Here’s a Visual Studio 2010 Activity Diagram that shows how the sequences are managed from the Worker Role.


In the sample code, I created a Web Role that provides an ASP.NET page that allows you to create named sequences and get values.


Click here to download the code.




— Looking for training on Windows Azure & Azure Storage?  Check out our Hands-on Windows Azure Application Architecture & Development course.


6 responses to “Generate Identity / Sequence Values from Azure Storage”

  1. Johan Levin Avatar
    Johan Levin


    Is there any reason why could can’t simply use a table storage entity to keep track of the next sequence number? Something along these lines:

    1. Read the next sequence number.
    2. Increment the sequence number.
    3. Create the invoice with the sequence number.
    4. Save the changes from step 2-3 in a batch.
    5. On failure due to etag version repeat.

    It does away with the queue and the worker role. You may sacrifice some performance but you get simplicity instead.

    I know this post is almost two years old, but I just found it. 🙂

    1. Johan Levin Avatar
      Johan Levin

      …besides, I think A queue guarantees that each entry is read at least once not that it is read exactly once. In practice it’s read exactly once, but are there any guarantees?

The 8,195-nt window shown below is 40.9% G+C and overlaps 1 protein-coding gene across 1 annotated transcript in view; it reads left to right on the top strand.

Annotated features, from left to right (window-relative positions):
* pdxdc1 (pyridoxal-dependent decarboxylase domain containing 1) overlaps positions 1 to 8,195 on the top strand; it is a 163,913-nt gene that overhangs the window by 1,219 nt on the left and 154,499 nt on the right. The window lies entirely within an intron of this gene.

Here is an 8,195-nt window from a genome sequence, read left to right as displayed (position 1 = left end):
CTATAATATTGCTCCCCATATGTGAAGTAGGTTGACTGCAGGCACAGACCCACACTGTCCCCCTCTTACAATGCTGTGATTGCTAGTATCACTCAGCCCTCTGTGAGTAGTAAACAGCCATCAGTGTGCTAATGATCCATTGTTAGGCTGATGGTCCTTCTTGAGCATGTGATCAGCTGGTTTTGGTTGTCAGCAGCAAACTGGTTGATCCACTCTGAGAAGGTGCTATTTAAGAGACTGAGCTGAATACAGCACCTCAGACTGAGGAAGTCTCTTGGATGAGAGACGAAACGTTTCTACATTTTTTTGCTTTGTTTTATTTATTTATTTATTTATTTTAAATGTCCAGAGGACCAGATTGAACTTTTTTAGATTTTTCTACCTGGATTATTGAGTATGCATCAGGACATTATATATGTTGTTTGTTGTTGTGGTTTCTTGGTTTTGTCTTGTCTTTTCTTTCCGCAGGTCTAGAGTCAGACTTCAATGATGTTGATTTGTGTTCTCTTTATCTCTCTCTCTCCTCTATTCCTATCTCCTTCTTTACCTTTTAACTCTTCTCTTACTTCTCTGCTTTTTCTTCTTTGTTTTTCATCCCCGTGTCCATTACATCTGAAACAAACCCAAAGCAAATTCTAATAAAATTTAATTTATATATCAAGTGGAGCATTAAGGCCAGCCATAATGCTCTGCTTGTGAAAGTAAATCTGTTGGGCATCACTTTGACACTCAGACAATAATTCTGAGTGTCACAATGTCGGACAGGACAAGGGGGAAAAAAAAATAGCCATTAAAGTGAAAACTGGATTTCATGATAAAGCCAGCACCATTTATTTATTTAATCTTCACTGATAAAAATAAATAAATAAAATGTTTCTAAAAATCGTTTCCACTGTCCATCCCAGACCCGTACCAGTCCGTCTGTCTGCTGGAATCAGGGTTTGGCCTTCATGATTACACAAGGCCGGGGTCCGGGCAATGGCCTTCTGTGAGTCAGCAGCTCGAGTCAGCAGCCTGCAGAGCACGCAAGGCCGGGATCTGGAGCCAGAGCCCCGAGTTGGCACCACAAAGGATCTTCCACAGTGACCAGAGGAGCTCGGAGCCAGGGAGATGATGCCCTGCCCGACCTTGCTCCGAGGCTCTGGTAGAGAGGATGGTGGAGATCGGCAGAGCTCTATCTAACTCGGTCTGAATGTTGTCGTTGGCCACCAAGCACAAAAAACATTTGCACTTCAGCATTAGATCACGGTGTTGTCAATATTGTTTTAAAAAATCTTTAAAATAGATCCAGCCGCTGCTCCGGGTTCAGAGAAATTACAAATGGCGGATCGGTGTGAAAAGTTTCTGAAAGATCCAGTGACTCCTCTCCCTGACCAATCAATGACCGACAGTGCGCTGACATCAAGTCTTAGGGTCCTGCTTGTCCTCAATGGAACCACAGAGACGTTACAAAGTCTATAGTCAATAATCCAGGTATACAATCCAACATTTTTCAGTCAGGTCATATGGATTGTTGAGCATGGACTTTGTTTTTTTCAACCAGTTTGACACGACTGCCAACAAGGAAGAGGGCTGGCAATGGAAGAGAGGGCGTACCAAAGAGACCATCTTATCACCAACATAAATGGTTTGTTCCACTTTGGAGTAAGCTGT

1. Johan Levin Avatar
        Johan Levin

        Sorry for the spamming. I didn’t think that solution through properly before I posted.

        Entity Group Transactions can’t span partitions and that will cause problems. But what about the solution below?

        The counter is stored in a property of a dedicated entity. When you need a new number then you:
        1. Read the next sequence number
        2. Increment the sequence counter
        3. Save the changes and on etag version failure go to 1
        4. Use the new sequence number for e.g. a new Invoice number.

        This can leave gaps if saving the Invoice fails, but SQL Server Identity columns have that problem too and as far as I can tell so does the solution you suggested.

        1. Ben Day Avatar

          Hi Johan,

          I have to admit that 1) it’s been a really long time since I wrote this post and that 2) I’ve never tried this at scale. It was more of an experiment for me to see if I could recreate an identity column. If I were going to do this again, the simplest way to do it would probably to use SQL Azure and just use the functionality in SQL Server.

          Thanks for commenting!


  2. […] artigo Generate Identity / Sequence Values from Azure Storage explica este conceito usando como base o Azure Queue Service, mas como ele não garante a […]

  3. […] hasta una solución ingeniosa en la que generan previamente los índices mediante un worker role y los meten en una cola. Como no me acababan de convencer los sistemas que he visto, os explico aquí la solución que me […]

Leave a Reply

Your email address will not be published. Required fields are marked *

This site uses Akismet to reduce spam. Learn how your comment data is processed.